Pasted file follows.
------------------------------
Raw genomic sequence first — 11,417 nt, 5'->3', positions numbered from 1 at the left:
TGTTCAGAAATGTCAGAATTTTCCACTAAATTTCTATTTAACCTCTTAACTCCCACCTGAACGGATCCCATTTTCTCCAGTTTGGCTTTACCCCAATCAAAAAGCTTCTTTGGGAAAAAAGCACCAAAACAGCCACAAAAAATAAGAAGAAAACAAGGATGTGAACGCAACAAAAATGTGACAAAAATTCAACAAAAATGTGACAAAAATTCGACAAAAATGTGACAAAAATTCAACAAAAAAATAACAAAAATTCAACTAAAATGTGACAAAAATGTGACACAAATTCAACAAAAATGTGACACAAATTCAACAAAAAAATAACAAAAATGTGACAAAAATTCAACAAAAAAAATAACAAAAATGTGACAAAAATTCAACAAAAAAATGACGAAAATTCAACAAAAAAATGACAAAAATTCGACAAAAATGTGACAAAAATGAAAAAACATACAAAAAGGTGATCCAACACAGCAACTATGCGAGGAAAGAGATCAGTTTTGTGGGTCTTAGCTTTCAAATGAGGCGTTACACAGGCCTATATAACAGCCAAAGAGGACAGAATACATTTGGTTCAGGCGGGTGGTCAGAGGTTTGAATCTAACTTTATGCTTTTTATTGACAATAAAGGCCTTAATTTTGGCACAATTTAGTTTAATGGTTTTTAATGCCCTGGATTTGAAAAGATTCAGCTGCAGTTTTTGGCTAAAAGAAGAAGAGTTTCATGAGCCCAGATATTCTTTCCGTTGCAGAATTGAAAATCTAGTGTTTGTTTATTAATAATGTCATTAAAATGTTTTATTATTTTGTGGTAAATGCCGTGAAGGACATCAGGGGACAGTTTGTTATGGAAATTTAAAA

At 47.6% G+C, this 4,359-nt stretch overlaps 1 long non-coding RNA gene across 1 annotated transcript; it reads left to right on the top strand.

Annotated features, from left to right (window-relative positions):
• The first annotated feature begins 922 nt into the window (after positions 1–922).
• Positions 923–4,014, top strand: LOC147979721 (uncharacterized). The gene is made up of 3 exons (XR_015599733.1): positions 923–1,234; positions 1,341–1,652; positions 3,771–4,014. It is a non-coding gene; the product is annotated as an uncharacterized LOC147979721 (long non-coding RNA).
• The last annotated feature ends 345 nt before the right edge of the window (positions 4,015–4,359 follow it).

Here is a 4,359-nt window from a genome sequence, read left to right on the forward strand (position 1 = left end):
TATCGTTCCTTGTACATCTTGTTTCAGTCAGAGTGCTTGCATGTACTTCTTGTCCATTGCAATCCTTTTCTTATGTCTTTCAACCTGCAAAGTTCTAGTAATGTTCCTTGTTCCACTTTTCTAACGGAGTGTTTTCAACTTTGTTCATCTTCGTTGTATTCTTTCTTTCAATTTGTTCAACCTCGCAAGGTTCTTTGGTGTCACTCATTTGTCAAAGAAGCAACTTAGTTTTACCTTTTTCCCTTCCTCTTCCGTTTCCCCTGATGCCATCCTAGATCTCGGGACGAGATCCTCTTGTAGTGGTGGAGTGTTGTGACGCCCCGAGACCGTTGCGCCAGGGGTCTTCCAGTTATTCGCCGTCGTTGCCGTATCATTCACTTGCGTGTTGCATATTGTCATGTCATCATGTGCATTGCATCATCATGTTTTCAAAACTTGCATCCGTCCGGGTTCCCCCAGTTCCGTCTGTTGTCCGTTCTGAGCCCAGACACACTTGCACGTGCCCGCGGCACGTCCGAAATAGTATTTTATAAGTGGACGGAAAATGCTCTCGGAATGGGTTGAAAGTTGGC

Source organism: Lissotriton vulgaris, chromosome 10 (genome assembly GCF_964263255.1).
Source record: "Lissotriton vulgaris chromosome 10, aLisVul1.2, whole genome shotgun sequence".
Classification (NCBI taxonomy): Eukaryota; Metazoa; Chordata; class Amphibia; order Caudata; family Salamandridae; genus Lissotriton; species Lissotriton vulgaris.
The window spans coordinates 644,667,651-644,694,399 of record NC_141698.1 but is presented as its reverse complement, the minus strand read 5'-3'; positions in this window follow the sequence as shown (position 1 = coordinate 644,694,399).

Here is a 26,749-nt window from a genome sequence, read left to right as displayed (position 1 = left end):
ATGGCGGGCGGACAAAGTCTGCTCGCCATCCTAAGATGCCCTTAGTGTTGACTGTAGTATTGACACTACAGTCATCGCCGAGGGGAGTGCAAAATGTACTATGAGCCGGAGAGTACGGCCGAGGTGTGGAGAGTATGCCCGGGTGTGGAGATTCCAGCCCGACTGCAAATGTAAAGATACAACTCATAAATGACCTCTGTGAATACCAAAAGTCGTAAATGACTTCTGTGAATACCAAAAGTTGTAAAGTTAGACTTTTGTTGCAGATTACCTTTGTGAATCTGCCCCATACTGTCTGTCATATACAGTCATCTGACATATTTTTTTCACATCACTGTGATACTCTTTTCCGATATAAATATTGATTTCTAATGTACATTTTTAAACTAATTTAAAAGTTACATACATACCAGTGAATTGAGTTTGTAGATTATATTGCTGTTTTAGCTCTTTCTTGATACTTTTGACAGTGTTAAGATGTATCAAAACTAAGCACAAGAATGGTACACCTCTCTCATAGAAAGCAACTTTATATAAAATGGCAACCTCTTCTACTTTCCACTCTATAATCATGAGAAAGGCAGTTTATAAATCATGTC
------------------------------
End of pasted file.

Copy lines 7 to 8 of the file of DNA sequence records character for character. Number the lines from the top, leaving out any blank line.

• The last annotated feature ends 345 nt before the right edge of the window (positions 4,015–4,359 follow it).

Here is a 4,359-nt window from a genome sequence, read left to right on the forward strand (position 1 = left end):